The United States Department of Agriculture has a fantastic Web Soil Survey (WSS) tool to help you discover what kind of soil you have, it’s physical and chemical characteristics, and which plants are considered native for your specific site.
The National Cooperative Soil Survey produces the web soil survey . The USDA Natural Resources Conservation Service (NRCS) operates the site and provides access to the largest natural resource information system in the world. The site is updated and maintained online as the single authoritative source of soil survey information.
Spend Some Time Exploring
You can explore online and, if you choose, get a report. Spend some time on the site. The information is fascinating and there are a lot of ways to look at the data and resources provided.
These step by step instructions will help you navigate the site. For purposes of illustration, we are using the address of the Travis County AgriLife Extension office. You will want to use your site address instead.
Step One: Go to the WSS Site
Go to Web Soil Survey Home page to get started. You’ll define your area of interest, view the soil map, and then explore the soil data on the soil designated for your site.
Step Two: Click the Start WSS Button
Click the big green button to enter into the database:
Step Three: Use the Area of Interest Tab to Define Your Area
The first tab is Area of Interest (AOI).
Enter in your address on the left side under the Quick Navigation Menu. For this example, we are using the Travis County AgriLife Extension office; 1600 Smith Road, Austin, TX 78721.
Now click View.
Use the buttons on the map to draw a rectangle around your site. This automatically creates the Area of Interest for you. It’s best to choose a larger, rather than smaller area to get the correct information. For the extension office, we choose to drag the rectangle over the entire window. Once you do that, you are ready to explore the data.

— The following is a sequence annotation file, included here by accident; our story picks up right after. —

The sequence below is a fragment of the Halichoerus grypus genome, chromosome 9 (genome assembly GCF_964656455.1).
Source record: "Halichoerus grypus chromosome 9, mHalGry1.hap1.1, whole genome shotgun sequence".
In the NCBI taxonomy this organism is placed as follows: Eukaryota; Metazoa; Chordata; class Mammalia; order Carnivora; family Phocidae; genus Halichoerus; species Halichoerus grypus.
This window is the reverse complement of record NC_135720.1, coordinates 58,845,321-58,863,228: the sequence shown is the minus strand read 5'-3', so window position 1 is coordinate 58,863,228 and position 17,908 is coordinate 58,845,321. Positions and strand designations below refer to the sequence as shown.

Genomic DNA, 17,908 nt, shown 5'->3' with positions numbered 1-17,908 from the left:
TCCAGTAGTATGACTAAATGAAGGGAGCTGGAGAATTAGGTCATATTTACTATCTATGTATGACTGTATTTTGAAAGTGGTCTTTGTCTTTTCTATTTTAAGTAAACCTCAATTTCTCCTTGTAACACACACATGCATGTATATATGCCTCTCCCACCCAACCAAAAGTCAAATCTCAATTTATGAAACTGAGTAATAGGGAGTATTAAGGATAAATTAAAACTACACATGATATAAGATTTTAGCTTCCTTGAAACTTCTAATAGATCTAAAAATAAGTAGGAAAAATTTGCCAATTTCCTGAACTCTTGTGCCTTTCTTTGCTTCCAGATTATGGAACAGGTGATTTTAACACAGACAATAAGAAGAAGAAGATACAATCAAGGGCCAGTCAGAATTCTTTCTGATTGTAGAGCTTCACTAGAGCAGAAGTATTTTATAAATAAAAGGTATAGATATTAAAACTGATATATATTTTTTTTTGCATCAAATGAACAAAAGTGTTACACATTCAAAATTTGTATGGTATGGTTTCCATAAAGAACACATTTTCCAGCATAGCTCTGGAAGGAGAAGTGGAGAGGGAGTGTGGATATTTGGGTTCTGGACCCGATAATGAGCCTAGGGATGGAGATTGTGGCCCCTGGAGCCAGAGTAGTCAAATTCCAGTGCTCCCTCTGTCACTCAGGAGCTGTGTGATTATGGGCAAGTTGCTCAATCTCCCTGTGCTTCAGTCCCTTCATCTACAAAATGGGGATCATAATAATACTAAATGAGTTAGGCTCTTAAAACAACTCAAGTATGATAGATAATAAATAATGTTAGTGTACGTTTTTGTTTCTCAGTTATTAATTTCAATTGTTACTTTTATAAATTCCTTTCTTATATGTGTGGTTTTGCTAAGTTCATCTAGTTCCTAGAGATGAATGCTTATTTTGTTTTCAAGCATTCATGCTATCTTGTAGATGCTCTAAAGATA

Step Four: Click the Soil Map Tab
Click the Soil Map tab to see the soil map for your site. Your site may have more than one type of soil. You can explore them all if you wish. The extension office sits directly across from a gravel pit on Hwy 183, which is why the GP appears. Click the map unit name link for a detailed description of the soils found at your site.
Step Five: Click the Soil Data Explorer Tab
The Soil Data Explorer area is where you will now spend most of your time. The Intro to Soils tab is a good list of resources if you are new to soil studies. The Suitabilities and Limitations for Use tab provides information on determining the suitability of the soils for a particular use. Expand the menu next to each topic to see more options. For this example we’ve expanded Soil Health and Vegetative Productivity.
In some cases, you’ll need to enter a little more data to retrieve the information. In this example, in order to see Soil Health – Organic Matter ratings, you need to enter the depth of the soil profile. Choose a depth that represents the rootzone of the plants you have at the site. For example, for vegetables, use 3 to 6 inches. Shrubs, use 6 to 36 inches. Trees, use 6 to 48 inches. Try a few different values to see if it changes the data.
Step Six: Choose Ecological Sites
The Ecological Sites tab is especially useful if you want to see what plants used to grow natively for your area. This information can help you make better plant choices for your landscape. It’s also great information if you are trying to install a pocket prairie or woodland for your property.
Next, click on the Ecological Sites tab, and then click on both View All Ecological Sites Info buttons.
Scroll the window all the way down to see which Ecological Sites are listed. Click on those links for more information. The extension office Map Unit Component is R086AY012TX – Loamy Bottomland.
Go through the side navigation window to explore the information available. Ecological dynamics describes your site and will include native plants that used to (or maybe still) grow in your area. From this information we have learned that the extension office site is on the Northern Blackland Prairies grassland ecoregion, which historically was part of the tall-grass prairie.
Additional Resources for Soils and Composting
Using Coffee Grounds in the Garden
Great Gardens Begin with Great Soil
How to Take A Soil Sample
Texas A&M AgriLife Extension Soil, Water, and Forage Testing Laboratory
Calculate Amount of Soil, Mulch, or Compost to Purchase or Make
Soil Survey of Travis County Texas
The Real Dirt on Austin Area Soils
Compost Brings Life
Don’t Bag it, Compost it!
Leaf Management Plan
Recycling Leaves – From Trash to Treasure
USDA Backyard Conservation: Composting